Airborne Avengers - Horsa Gliders
Airspeed Horsa Gliders Parachute Regiment Aviation Art print by Stephen Chard GAvA
WWII saw the birth of airborne infantry as a true fighting force. From the German's stunning capture of the Belgian fort Eban Emael through their use in the Crete campaign and on through British and American paratroop success and disaster in D-Day, Operation Market Garden and the Rhine crossing airborne troops proved their worth time and again.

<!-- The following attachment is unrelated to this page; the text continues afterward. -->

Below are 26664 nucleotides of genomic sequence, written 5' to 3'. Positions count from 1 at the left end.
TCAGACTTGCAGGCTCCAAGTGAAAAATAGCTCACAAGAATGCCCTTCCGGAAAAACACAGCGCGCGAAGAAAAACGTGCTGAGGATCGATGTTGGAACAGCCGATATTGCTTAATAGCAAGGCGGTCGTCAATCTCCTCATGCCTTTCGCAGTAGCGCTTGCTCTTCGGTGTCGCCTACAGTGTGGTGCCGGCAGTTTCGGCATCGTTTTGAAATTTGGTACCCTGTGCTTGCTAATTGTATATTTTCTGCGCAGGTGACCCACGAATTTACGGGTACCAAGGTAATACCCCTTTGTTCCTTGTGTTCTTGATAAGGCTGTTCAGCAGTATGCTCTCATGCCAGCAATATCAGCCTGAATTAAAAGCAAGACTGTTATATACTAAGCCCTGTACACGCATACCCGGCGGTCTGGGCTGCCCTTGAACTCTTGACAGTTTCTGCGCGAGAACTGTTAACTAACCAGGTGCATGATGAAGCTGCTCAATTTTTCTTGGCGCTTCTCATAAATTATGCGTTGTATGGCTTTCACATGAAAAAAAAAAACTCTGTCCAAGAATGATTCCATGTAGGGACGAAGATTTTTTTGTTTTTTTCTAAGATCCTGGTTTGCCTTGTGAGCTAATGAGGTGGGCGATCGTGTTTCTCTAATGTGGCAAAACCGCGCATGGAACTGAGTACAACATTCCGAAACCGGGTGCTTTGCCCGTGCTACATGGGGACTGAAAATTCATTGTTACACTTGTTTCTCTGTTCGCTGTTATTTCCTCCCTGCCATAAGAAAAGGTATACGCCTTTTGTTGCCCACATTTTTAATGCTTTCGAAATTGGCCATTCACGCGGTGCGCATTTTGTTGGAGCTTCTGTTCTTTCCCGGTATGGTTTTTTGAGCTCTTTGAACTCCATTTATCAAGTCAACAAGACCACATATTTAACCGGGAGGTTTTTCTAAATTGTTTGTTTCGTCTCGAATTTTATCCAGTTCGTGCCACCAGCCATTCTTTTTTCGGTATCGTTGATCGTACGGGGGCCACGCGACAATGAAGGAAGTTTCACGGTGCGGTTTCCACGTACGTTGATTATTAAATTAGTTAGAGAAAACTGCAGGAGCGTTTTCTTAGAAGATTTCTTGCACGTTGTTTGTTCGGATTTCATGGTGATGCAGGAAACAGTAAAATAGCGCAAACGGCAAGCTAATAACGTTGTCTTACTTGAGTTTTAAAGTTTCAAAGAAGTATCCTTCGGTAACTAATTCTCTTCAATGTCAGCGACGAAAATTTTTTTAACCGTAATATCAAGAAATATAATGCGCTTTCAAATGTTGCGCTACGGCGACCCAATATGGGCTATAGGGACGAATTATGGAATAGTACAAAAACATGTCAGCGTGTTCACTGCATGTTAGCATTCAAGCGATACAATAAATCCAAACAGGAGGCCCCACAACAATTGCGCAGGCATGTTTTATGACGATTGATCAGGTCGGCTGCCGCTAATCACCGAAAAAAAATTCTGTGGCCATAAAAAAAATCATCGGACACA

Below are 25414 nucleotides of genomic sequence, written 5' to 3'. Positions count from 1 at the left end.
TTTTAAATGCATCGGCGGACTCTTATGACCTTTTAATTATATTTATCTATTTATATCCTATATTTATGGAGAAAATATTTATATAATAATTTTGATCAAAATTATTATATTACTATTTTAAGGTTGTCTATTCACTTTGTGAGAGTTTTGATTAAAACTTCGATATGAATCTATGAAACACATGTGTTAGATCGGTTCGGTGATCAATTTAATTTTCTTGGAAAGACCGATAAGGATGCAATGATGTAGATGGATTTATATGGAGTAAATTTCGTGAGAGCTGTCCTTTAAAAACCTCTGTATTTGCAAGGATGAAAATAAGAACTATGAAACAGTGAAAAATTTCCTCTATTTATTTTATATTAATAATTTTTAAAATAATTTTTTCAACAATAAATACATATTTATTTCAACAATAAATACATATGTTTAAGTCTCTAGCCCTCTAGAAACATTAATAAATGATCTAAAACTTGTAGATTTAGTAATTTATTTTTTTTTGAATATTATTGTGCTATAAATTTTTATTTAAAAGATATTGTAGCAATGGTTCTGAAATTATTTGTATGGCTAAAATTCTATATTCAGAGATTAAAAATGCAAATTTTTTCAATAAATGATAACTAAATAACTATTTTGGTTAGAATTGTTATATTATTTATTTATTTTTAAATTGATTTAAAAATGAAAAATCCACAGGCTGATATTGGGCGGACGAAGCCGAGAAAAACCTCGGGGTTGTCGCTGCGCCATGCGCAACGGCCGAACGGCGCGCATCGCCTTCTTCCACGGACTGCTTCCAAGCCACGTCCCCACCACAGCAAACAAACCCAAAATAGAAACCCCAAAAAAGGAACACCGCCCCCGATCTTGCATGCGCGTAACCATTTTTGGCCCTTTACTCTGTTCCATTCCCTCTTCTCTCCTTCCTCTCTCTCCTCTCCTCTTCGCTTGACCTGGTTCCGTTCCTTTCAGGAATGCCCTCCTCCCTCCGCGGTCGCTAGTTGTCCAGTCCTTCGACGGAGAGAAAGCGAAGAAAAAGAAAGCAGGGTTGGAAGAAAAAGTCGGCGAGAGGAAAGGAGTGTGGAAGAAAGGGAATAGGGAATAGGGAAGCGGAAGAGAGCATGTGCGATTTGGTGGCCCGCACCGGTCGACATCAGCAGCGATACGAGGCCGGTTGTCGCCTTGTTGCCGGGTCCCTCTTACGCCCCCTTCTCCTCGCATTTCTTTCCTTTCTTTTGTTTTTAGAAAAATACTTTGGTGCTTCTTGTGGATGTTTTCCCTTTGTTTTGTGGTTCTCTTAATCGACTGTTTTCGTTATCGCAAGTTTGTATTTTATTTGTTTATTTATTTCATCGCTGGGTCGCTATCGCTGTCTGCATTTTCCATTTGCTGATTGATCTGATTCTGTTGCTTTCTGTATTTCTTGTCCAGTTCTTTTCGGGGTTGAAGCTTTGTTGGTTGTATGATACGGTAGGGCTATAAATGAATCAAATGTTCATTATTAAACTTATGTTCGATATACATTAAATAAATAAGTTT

Stephen Chard's painting offers a glimpse into the confused nature of a mass glider landing by day, as seen during both the landings at Arnhem and the Rhine crossing. Britain's Parachute Regiment depended on two main gliders, the Horsa, seen here and the much larger Hamilcar. The Horsa, made by Airspeed, was produced in two different versions, the first was for infantry while the second was equipped with a hinged nose section for the delivery of vehicles and light artillery.